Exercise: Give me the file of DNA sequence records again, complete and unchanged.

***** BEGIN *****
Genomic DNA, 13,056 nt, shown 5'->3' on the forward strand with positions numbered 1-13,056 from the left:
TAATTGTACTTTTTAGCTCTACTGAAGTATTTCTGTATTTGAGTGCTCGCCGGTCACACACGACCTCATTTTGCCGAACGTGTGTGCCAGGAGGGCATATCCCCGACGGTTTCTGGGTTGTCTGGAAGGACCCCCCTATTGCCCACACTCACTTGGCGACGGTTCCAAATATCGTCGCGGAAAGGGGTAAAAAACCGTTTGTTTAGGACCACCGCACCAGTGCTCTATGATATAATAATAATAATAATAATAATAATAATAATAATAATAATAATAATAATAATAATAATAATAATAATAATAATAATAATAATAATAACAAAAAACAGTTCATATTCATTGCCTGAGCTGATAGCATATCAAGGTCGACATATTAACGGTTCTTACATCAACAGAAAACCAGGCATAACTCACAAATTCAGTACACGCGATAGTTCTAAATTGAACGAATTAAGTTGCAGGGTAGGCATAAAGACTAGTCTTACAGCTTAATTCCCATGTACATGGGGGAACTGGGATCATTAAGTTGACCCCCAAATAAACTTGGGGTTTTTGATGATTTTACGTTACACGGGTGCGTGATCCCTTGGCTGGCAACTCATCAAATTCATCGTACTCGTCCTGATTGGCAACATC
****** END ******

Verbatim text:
Genomic DNA, 13,056 nt, shown 5'->3' on the forward strand with positions numbered 1-13,056 from the left:
TAATTGTACTTTTTAGCTCTACTGAAGTATTTCTGTATTTGAGTGCTCGCCGGTCACACACGACCTCATTTTGCCGAACGTGTGTGCCAGGAGGGCATATCCCCGACGGTTTCTGGGTTGTCTGGAAGGACCCCCCTATTGCCCACACTCACTTGGCGACGGTTCCAAATATCGTCGCGGAAAGGGGTAAAAAACCGTTTGTTTAGGACCACCGCACCAGTGCTCTATGATATAATAATAATAATAATAATAATAATAATAATAATAATAATAATAATAATAATAATAATAATAATAATAATAATAATAATAATAATAACAAAAAACAGTTCATATTCATTGCCTGAGCTGATAGCATATCAAGGTCGACATATTAACGGTTCTTACATCAACAGAAAACCAGGCATAACTCACAAATTCAGTACACGCGATAGTTCTAAATTGAACGAATTAAGTTGCAGGGTAGGCATAAAGACTAGTCTTACAGCTTAATTCCCATGTACATGGGGGAACTGGGATCATTAAGTTGACCCCCAAATAAACTTGGGGTTTTTGATGATTTTACGTTACACGGGTGCGTGATCCCTTGGCTGGCAACTCATCAAATTCATCGTACTCGTCCTGATTGGCAACATC